"We have a lot to gain from working together", prize winner says
The winner of the Mohn Prize 2022, Professor John E. Walsh, believes that Norway and Alaska have much to gain from close cooperation, because the two countries have many similarities.
"Norway and Alaska have a very similar climate history, the same temperatures, the same geography and the same industry. We have a lot to gain from collaborating even more closely than today", says John E. Walsh.
He is a professor at the University of Alaska Fairbanks and was awarded the Mohn Prize 2022 on Monday afternoon during the Arctic Frontiers conference. He receives the award for his continuous leading role in creating a common understanding of how sea ice dynamics relate to ongoing changes, including extreme regional events, throughout the Arctic system.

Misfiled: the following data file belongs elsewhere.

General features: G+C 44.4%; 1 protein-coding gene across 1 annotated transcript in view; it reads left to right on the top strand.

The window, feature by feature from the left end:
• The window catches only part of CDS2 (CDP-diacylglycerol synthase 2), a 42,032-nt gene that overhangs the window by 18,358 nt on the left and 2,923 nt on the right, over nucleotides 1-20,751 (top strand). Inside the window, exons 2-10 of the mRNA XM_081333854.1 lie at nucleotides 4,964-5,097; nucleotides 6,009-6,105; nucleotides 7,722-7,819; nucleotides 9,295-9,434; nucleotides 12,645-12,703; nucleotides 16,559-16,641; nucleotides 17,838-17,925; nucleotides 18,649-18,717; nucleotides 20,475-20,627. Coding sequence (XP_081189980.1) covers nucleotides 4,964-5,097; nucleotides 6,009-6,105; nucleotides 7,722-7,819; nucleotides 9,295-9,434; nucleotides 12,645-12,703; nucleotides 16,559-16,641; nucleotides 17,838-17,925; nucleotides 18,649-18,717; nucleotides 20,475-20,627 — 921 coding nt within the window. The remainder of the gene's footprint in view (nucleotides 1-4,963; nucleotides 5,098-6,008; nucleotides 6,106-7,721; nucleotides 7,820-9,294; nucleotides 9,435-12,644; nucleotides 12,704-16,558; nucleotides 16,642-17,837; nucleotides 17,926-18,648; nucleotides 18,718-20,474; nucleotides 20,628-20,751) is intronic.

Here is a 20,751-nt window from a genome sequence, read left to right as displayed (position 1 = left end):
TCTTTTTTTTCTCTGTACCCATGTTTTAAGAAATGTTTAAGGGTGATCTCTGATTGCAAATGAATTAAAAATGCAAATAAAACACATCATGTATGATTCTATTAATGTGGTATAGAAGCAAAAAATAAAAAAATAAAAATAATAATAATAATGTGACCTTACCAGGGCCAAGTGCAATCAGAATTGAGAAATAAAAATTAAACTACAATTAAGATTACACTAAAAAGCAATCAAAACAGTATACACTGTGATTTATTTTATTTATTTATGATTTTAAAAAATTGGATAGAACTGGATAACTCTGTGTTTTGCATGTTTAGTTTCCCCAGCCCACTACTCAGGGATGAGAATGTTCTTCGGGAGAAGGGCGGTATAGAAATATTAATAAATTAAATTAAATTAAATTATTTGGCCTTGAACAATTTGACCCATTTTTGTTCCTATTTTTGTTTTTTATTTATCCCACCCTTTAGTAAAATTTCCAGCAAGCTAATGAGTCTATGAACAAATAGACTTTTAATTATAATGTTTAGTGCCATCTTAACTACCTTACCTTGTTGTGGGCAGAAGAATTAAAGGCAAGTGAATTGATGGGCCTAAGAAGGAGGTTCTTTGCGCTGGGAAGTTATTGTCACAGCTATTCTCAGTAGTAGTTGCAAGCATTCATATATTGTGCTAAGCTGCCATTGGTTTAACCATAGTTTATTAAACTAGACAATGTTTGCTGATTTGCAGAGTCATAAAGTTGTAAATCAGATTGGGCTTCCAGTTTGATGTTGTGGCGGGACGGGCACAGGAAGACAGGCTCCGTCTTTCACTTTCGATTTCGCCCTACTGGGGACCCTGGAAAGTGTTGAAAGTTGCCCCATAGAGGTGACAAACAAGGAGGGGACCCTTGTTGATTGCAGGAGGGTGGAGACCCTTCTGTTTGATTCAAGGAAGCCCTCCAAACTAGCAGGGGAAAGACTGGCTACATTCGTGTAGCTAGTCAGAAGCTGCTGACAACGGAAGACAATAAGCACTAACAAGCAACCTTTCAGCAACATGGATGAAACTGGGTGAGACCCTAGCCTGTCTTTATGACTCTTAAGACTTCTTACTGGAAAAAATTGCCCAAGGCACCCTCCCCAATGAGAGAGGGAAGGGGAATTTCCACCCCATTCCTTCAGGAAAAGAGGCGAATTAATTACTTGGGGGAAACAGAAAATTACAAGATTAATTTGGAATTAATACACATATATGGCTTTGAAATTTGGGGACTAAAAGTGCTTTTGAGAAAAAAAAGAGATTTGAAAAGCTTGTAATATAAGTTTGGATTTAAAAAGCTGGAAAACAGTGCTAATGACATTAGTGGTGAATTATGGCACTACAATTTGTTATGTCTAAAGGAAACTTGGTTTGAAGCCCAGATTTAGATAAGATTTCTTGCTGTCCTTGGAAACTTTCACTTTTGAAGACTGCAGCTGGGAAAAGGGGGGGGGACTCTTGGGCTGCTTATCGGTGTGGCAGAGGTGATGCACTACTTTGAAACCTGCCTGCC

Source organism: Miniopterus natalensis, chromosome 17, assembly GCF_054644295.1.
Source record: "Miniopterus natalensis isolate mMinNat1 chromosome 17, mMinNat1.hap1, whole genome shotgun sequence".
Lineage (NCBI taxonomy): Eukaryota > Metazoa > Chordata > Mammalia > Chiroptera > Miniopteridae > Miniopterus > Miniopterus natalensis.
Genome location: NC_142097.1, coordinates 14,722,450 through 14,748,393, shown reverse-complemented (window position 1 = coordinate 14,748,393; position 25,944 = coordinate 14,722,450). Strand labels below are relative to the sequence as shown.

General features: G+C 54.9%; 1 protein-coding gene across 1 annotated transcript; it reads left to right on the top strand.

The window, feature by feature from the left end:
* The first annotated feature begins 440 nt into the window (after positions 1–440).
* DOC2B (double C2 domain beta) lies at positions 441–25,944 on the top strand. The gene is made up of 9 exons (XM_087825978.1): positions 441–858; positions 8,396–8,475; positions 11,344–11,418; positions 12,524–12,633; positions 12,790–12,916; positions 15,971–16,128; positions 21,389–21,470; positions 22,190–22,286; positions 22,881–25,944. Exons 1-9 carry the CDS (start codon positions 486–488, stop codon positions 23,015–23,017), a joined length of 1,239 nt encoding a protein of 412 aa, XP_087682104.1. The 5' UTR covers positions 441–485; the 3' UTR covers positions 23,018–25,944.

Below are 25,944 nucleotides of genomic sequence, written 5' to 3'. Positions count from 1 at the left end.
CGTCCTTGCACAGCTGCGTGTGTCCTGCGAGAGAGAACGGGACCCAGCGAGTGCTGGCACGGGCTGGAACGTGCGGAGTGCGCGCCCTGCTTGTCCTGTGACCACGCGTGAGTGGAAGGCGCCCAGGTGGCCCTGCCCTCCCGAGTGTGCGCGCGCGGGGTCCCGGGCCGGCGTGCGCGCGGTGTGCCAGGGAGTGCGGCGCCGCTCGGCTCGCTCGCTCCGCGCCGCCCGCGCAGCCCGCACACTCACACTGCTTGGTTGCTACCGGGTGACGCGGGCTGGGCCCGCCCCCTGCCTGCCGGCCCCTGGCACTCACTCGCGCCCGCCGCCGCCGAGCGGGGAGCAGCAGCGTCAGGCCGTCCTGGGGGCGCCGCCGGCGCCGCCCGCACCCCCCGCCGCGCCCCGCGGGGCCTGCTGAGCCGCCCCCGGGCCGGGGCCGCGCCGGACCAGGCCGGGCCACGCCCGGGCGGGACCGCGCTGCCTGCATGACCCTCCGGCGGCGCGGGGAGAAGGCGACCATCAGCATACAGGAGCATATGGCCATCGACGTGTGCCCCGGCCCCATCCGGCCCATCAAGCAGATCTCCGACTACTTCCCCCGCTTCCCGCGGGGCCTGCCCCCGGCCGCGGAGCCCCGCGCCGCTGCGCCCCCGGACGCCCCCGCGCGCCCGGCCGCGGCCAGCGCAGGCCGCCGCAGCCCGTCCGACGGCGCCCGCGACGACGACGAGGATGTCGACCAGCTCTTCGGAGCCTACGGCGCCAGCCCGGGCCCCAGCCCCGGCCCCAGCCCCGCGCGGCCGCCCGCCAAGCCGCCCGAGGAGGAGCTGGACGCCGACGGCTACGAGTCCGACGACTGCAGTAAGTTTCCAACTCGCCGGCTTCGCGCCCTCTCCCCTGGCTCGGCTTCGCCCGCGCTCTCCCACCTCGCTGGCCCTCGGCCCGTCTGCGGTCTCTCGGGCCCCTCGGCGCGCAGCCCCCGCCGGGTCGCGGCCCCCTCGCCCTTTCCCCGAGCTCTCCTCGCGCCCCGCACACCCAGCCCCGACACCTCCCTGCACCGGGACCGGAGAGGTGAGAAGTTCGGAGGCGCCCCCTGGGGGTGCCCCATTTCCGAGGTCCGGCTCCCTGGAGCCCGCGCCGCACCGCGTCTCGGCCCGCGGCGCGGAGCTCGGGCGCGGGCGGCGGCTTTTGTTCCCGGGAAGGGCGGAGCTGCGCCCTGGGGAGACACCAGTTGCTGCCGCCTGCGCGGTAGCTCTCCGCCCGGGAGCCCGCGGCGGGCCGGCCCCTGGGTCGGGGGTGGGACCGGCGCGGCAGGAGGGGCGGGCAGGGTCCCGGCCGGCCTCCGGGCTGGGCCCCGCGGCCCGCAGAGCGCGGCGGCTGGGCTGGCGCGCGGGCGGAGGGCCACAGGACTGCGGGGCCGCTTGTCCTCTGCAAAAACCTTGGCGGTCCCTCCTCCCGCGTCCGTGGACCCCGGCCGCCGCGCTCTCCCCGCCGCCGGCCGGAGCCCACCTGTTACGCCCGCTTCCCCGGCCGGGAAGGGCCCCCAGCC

Clouds can have a cooling effect
After the award, Walsh gave a short popular science lecture, in which he drew parallels between his own work and the research of Henrik Mohn, from whom the prize takes its name. In addition to being considered the founder of Norwegian meteorology, Mohn provided a number of polar expeditions (among them Nansen's Fram voyage) with meteorological equipment. Henrik Mohn was also the first director of the Meteorological Institute, and he was the great-uncle of Trond Mohn's father.
Walsh pointed out that Mohn, like himself, researched storms and clouds back in the 1860s.
"Henrik Mohn mentioned something very important, which may become even more important in the future, namely that clouds can cool down the climate. With climate change, we get wetter weather, and we hope that the clouds can have a cooling effect", says Walsh.
It was Sami President Silje Karine Muotka who handed out the prize, after performing the poem "Muohtačalmmit" which means 'snowflake'.
"Walsh has done groundbreaking research on nature and the Arctic," says Muotka.Publisert: 09.05.22